Tire Rotation: Here’s What You Need To Know

The average tire begins wearing down after five years of driving. And if you drive more than the average American, which is 14000-15000 miles, you’ll start seeing signs of wear and tear even earlier.

This means incurring a hefty cost of getting your tires changed which may cost anywhere between 400 to 1800 dollars. But fear not, there exists a solution to extend the life of your tires – saving you both valuable time and money.

What Is Tire Rotation?

Tire rotation, as the name suggests, is the process of rotating your tires so that all four wheels of a vehicle are used equally. Usually, the front tires tend to wear out faster than the rear ones. This is because the majority of the weight of the car is in the front causing more wear and tear. Other aspects, such as turning and cornering, also make the front tires wear out quicker in contrast to the rear ones.

How Often Should You Get Your Tires Rotated?

The first step to figuring out how often you need to get your tires rotated is to check your vehicle’s owner manual. Manufacturers often mention the recommended tire rotation schedule in the manual. The general consensus about the time period to rotate your tires, however, is considered to be around every six months or the equivalent of driving which is between 6000 to 8000 miles.

Why Should I Get My Tires Rotated?

By rotating your tires periodically, you can neutralize the damage done to your wheels by delaying wear and tear.

Safety Hazard

The US Department Of Transportation reported around 11,000 tire-related accidents, almost all of which could have been prevented if proper tire maintenance was practiced. Hence, by rotating your tires, you’re not only saving money, but also potential lives.

Moreover, if tires are unequally worn out, sudden turns and breaks can turn into dangerous situations.

Decreased Noise And Vibration

Excessive wear and tear can increase your vehicle’s vibration. This may especially be visible when turning your steering wheel. Additionally, worn-out tires can also increase road noise, making your driving experience as well as of those around you very uncomfortable.

Fuel Efficiency

Additionally, tire wear and tear can lead to lower performance which can reduce fuel efficiency by up to 3%. Although this may not seem like such a big amount, it can up to be very pricey, especially with inflation and rising fuel costs. All of this adds up to be costly, while also contributing towards environmental degradation.

When your tires are rotated regularly, the amount of effort required by the car decreases. This translates to even wear and tear which means traction, stability, and vehicle pull are all neutralized. This lets a car run smoothly requiring less gas to fuel the car. In other words, it means less fuel costs for you with a smoother driving experience.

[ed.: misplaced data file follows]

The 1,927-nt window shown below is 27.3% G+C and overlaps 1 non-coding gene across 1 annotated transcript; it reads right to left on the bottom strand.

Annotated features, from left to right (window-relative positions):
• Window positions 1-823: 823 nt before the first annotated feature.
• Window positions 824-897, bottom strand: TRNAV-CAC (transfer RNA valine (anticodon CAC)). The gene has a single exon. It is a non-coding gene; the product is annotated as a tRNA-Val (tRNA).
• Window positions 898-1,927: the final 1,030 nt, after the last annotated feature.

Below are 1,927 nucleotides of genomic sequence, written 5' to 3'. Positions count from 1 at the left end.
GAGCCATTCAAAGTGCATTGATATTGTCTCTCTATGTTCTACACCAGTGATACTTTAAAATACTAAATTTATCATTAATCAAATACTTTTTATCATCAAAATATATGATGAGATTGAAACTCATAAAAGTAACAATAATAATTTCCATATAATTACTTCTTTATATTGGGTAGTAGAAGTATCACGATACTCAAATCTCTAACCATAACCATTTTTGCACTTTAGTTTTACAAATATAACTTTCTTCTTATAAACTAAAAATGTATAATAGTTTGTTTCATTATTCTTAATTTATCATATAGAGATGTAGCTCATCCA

Maintain Traction

If you live in especially rainy or snowy areas then you know the importance of tire traction. Wheels that are worn out excessively will be more prone to breaking traction and spinning out of control. This is very dangerous and can result in some serious accidents.

Tire traction is very important car and non-car enthusiasts alike. For instance, if you were to take your car to mountainous or hilly areas with wet or even dry roads, you need significant traction in your car.

This is possible through frequent rotation of your tires.

Cost-effective Method

Getting your tires rotated should cost around $50 or be even cheaper depending on where you’re located. Moreover, you could also bring down the costs to $0 by learning how to rotate your tires yourself. This option, although cheap, may be time-consuming initially. YouTube has a number of options available where you can find step by step tutorials. Additionally, there are a plethora of articles also available on the internet even providing links to buy your tools.

Learn how to rotate your tires here.

Tire Rotation Patterns

Source: TireRack

Rearward Cross

This is mainly for four-wheeled, rear wheeled, and all-wheel drive cars. The rear tires move straight to the front whereas the front tires move across to each corner tire.

X Pattern

Each front tire moves in place of the rear tire opposite to it. This is recommended mainly for front-wheel drive vehicles such as a sedan.

Forward Cross

This is the most common and preferred pattern by tire rotation practitioners for front wheel-drives. The rear tires move forward in opposite directions whereas the front wheels move directly back.

Source: TireRack

Source: TireRack

Front To Rear

This is for the same size directional wheels. Each front wheel exchanges places with the respective wheel in the back.

Side To Side

This is used for vehicles with differently sized non-directional wheels. Each tire exchange places with the wheel on its side.

Which Tire Rotation Pattern Should I Use?

This decision ultimately depends on the type of vehicle you have, the tires are you using, and if your vehicle is a front, rear, or all-wheel-drive. It also depends on the size of your tires, if they’re the same size or not or if your tires are non-directional or directional. However, the most common and traditional tire rotation patterns are the first three mentioned. They cover most cars being used. The Tire and Rim Association, the tire standardizing body recommends any of the first three. These are the Rearward cross, X Pattern, and the Forward Cross.


And so, because of the reasons mentioned above, you can see the importance of rotating your car’s tires. Tires make up a very essential part of a car. And just like other things, tires also need maintenance. The pros of tire rotation heavily outweigh the cons which further solidifies its need. Doing so will result in a much more beneficial, cost-effective, smoother drive.

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